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Changes in the Lokpal Act will undermine it

editorials Updated: Jul 28, 2016 22:52 IST
Lokpal and Lokayuktas Act

Activists hold placards during a protest against corruption and demand strong anti-corruption legislation in front of parliament.

It is ironic that the BJP-led government is now making attempts to dilute the Lokpal and Lokayuktas Act, which was resurrected by the Anna Hazare movement, supported by both the BJP and the RSS. The government, on its part, denies the charge of dilution. In fact, this is a second amendment introduced after the bill was passed and received presidential assent in 2014. This time, the amendment moved by the government has exempted public servants, under the rubric of which fall government employees, legislators and NGOs, from declaring their assets by July 31, which is a necessity for every citizen. Worse, it exempts their spouses and children from declaring their assets altogether. The hurry with which the whole thing was gone through is explained by the fact we are very close to July 31. Though the CPI(M) and the Trinamool Congress objected to the amendment, their reservations were only to no time being given for discussion. It is to be seen whether any party seriously takes it up for debate later because the amendments benefit precisely those whose subterranean privileges the Anna Hazare movement sought to curtail.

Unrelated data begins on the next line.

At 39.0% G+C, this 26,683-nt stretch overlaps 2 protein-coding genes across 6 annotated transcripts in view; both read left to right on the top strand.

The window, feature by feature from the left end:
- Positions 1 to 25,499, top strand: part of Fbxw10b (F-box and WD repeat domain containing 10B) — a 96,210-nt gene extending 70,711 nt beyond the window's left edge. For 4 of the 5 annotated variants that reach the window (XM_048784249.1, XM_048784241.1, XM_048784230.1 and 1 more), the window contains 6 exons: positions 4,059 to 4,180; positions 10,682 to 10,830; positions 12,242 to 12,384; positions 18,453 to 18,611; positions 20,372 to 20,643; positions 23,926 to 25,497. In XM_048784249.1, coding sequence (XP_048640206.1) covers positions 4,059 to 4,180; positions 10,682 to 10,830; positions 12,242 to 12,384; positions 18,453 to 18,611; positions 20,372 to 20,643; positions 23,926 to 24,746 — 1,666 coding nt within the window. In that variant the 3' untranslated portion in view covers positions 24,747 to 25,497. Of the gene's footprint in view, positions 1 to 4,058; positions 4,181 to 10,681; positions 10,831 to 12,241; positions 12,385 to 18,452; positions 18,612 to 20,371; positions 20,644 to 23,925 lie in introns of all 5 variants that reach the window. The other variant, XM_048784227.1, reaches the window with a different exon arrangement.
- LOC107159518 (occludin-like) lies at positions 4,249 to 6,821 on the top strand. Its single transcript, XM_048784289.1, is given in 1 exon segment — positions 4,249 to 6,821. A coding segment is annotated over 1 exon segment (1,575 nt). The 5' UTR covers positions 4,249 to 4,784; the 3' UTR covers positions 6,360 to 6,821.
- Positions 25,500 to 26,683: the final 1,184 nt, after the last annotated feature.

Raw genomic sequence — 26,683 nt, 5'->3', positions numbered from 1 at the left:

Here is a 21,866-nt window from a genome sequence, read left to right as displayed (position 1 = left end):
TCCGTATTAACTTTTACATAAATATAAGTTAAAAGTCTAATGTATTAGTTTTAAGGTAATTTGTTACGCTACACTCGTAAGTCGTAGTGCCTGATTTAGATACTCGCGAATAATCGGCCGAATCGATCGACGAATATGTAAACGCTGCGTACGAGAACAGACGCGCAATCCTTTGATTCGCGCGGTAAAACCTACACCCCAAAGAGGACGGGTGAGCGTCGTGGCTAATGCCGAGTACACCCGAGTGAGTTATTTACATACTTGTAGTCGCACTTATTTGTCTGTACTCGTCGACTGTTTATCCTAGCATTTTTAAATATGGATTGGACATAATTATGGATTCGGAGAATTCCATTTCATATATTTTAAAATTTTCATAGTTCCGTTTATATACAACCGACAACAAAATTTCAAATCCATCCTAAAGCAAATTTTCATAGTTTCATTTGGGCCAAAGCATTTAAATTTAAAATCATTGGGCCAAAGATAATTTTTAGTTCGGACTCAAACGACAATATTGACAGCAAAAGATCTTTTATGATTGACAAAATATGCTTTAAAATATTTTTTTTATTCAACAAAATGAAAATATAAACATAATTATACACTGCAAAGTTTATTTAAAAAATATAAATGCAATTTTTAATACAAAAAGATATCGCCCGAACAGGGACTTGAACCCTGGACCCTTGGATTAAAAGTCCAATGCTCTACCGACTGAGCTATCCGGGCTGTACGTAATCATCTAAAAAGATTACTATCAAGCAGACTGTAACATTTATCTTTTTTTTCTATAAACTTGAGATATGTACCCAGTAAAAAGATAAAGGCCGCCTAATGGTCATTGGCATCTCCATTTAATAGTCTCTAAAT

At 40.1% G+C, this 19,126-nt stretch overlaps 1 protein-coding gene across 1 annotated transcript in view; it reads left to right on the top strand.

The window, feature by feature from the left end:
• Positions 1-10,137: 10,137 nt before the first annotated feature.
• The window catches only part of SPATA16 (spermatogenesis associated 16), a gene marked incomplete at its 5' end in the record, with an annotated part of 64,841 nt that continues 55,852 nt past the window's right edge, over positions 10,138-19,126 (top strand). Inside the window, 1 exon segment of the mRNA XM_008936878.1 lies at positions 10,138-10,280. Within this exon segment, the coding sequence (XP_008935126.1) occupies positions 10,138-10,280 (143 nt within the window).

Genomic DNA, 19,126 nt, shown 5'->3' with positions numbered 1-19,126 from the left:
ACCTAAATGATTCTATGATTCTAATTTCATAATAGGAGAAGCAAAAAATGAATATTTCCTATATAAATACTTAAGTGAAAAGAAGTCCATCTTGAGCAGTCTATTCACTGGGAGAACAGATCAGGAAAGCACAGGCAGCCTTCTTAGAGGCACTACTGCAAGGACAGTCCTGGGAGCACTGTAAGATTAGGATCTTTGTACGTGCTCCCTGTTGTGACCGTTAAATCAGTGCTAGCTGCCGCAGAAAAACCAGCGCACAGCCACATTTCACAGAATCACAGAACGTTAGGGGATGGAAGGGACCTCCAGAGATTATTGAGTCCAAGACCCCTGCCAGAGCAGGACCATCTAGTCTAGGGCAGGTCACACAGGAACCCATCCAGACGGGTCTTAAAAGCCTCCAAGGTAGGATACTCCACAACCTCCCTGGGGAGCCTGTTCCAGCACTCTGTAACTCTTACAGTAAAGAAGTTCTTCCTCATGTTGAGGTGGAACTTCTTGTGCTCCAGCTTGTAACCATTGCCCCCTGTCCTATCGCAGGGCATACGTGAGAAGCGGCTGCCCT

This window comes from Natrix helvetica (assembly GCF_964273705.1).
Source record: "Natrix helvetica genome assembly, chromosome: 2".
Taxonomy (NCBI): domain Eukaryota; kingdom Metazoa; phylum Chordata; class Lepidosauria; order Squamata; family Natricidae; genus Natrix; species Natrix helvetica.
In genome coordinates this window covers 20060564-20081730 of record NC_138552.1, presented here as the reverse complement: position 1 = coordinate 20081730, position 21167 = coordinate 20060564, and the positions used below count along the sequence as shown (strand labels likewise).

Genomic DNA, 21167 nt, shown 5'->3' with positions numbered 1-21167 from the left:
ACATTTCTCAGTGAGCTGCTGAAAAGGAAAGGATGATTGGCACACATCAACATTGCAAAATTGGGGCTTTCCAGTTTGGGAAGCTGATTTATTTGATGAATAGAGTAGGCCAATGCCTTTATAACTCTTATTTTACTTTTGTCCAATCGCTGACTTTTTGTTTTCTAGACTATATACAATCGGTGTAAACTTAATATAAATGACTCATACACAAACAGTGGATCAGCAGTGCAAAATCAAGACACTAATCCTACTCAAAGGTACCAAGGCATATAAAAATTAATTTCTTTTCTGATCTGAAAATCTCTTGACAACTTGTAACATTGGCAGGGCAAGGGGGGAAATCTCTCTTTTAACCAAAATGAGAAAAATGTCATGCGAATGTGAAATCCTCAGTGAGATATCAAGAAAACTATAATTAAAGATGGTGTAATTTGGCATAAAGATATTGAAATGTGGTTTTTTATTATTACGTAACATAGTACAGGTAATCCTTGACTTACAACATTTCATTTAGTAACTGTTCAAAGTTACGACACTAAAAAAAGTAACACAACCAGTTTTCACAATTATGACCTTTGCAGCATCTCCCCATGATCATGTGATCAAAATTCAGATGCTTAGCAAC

Read: Lok Sabha passes Lokpal, Lokayukta amendment bill without discussion

What is more intriguing is that the amendment bill leaves a lot of holes. It does not specify by when public servants should declare their assets. It leaves the matter vague by saying that it may be done in the manner “as may be prescribed”. And since the amendment bill is going to the parliamentary committee, whose recommendations will be taken up in the next session of Parliament, the declaration of assets can wait indefinitely. All this goes against the spirit of the Act, which mandates a public servant to declare his or her assets within a month of taking office. The details of such declarations include assets, held individually or jointly, by public servants, their spouses and dependants. And it should not be forgotten that this amendment is a considerably diluted version of the original Jan Lokpal Bill, which wanted the lokpal to be a constitutional authority.

Read: ‘Good’ people could quit if NGO honchos brought under Lokpal

Despite the process of appointing the lokpal being laid out in the Act, no ombudsman has been appointed to date. Given the manner in which the Act is being amended from time to time, no appointment is likely to take place in the foreseeable future. And on top of this, if the provisions of the Act are being watered down like this, we might as well not have had the Act at all. Our legislators can, it seems, put aside differences when it comes to issues which concern them.